HP OpenVMS Systems Documentation
HP OpenVMS Version 8.3 Release Notes
|Operating System Version||MONITOR Recording File Structure ID|
|OpenVMS Version 7.3-2 with remedial kit 1||MON32050|
|OpenVMS Versions 8.2, 8.2-1 with remedial kit 1||MON01060|
Usually, for you to be able to play back a single MONITOR recording file, the last two digits of the structure level ID must match those of the running MONITOR version. For example, if you are running OpenVMS Version 7.3-2, you can play back a file from Version 7.3-2 but not one from Version 8.2.
However, MONITOR Versions 8.2 and higher are specially coded to read recording files with structure level IDs ending in "50." In addition, a utility in SYS$EXAMPLES, called MONITOR_CONVERT.C, converts a MONxx060 file to a MON31050 file. This allows the resulting file to be read by versions prior to Version 8.2. See MONITOR_CONVERT.C for instructions for building and running the program.
Note that, even though you are allowed to play back a file, certain MONITOR data classes within the file might not be available. This can happen if you are using an older MONITOR version to play back a file created by a newer MONITOR version.
Finally, note that, when you produce a multifile summary from several
recording files, all 8 characters of the structure level ID from all
the files must match.
4.1.3 Monitoring Live Remote Data across a VMScluster
In addition to the recording file structure level ID, each MONITOR version also has an associated "server version number." The server version number identifies the version of MONITOR data to make it possible to serve live data from one node to another in an OpenVMS Cluster. For you to monitor data from another cluster node, both the monitoring node and the monitored node must have the same server version number. If the versions are not the same, the following error message is displayed:
%MONITOR-E-SRVMISMATCH, MONITOR server on remote node is an incompatible version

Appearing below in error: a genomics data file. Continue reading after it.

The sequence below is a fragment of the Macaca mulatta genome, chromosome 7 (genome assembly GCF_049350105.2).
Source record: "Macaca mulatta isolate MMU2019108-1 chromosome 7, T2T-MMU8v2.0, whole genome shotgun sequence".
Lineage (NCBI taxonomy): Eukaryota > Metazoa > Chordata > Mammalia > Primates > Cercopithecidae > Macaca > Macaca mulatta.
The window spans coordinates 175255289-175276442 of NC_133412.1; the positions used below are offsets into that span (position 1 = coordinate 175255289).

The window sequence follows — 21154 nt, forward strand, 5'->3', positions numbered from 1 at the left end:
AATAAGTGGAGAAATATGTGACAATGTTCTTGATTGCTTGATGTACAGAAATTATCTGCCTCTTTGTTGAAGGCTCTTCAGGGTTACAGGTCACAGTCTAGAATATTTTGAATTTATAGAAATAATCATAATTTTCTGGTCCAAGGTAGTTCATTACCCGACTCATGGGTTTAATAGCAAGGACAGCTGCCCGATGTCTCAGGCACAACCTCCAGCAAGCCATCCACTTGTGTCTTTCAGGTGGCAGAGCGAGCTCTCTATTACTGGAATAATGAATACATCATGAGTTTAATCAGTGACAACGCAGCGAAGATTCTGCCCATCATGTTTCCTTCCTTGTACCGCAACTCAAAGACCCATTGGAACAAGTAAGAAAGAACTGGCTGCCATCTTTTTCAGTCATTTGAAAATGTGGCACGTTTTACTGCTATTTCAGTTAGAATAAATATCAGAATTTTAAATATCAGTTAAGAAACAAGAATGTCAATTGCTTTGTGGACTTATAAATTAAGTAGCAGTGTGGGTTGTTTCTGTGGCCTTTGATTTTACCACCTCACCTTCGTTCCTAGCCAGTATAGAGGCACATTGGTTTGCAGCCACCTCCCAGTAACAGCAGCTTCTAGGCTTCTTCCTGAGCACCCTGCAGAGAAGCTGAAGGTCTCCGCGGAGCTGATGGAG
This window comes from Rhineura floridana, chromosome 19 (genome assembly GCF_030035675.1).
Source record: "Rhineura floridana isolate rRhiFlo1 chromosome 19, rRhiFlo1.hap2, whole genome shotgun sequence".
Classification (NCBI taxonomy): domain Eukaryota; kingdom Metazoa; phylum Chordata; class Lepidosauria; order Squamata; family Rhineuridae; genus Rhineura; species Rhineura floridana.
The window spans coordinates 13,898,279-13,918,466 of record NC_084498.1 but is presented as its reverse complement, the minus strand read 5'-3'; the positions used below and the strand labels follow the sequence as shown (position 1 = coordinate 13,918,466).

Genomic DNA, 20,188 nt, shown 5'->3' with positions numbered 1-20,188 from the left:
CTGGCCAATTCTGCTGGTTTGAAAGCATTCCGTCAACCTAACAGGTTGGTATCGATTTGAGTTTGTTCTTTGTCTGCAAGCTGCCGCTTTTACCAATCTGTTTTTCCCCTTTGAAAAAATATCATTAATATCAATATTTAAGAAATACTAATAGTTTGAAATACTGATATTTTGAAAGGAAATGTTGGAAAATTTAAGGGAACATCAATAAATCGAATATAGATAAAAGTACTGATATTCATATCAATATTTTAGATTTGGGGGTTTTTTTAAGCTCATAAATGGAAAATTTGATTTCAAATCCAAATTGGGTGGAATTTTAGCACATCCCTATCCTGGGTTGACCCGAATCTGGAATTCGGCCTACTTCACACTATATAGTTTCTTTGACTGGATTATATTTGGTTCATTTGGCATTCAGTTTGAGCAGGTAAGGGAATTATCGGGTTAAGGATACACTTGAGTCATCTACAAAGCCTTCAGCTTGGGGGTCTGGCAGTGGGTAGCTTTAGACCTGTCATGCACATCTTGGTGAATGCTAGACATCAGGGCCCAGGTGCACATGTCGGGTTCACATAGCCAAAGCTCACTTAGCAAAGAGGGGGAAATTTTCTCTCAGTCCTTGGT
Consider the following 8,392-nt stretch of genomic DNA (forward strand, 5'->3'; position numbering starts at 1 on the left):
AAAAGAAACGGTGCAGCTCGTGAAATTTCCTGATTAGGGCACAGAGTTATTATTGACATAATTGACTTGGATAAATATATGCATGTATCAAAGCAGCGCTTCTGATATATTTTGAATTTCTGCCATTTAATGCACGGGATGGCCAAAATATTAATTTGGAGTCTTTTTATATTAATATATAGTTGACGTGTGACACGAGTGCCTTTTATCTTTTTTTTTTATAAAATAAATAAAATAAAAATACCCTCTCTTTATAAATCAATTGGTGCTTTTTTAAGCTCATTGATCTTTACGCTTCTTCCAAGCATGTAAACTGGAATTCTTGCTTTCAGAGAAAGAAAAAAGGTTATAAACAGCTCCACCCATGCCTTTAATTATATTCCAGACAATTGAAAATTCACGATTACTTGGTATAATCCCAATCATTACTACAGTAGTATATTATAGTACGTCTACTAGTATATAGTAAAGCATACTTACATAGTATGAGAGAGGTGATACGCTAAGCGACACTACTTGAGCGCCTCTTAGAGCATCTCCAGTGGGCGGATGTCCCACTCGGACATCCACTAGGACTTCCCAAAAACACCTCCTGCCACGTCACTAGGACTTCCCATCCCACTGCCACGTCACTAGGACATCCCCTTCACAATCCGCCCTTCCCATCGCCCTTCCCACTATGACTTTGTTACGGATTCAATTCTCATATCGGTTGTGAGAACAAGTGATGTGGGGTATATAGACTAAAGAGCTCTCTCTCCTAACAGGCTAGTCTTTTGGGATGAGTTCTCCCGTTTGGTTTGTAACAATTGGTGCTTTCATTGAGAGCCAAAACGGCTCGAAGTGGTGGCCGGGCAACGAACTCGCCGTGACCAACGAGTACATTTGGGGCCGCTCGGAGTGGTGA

Some recent MONITOR versions and their associated server version numbers are in the following table:
|Operating System Version||MONITOR Server Version Number|
|OpenVMS Version 7.3-2||5|
|OpenVMS Version 7.3-2 with remedial kit 1||7|
|OpenVMS Version 8.2, 8.2-1 with remedial kit 1||8|
If cross-node live monitoring is not possible because incompatibility
of versions, you might be able to view the statistics you want through
a combination of recording (to a file) and playback.
4.2 Updated Recommended File Security Attributes
The following table lists updated recommended protection profiles for files listed in the HP OpenVMS Guide to System Security. (The file VMS$PASSWORD_HISTORY.DATA is omitted from the current version of the manual but will be included in the next revision.)
The file owner should be a UIC with a group within the system range
(less than MAXSYSGROUP system parameter). Values of [1,1] or [SYSTEM]
(1,4) are recommended.
4.3 System Management Notes
The following sections describe updates to system management and
4.3.1 CIMSERVER Process Recommendation (I64 Only)
For optimal performance, HP recommends that the account running the CIMSERVER process (usually the SYSTEM account) have a PGFLQUOTA of at least 1 GB (PGFLQUOTA = 2000000).
This restriction will be lifted with the next release of WBEM Services
4.4 Recovering from System Hangs or Crashes (I64 Only)
If your system hangs and you want to force a crash, press Ctrl/P from the console. The method of forcing a crash dump varies depending on whether XDELTA is loaded.
If XDELTA is loaded, pressing Ctrl/P causes the system to enter XDELTA. The system displays the instruction pointer and the current instruction. You can force a crash from XDELTA by entering ;C, as shown in the following example:
$ Console Brk at 8068AD40 8068AD40! add r16 = r24, r16 ;; (New IPL = 3) ;C
If XDELTA is not loaded, pressing Ctrl/P causes the
system to respond with the prompt "Crash? (Y/N)". Entering Y
causes the system to crash. Entering any other character has no effect
on the system.
4.5 DECdtm/XA with Oracle 8i and 9i (Alpha Only)
When you are using DECdtm/XA to coordinate transactions with the Oracle® 8i/9i XA Compliant Resource Manager (RM), do not use the dynamic registration XA switch (xaoswd). Version 184.108.40.206.0 of the Oracle shareable library that supports dynamic registration does not work. Always use the static registration XA switch (xaosw) to bind the Oracle RM to the DECdtm/XA Veneer.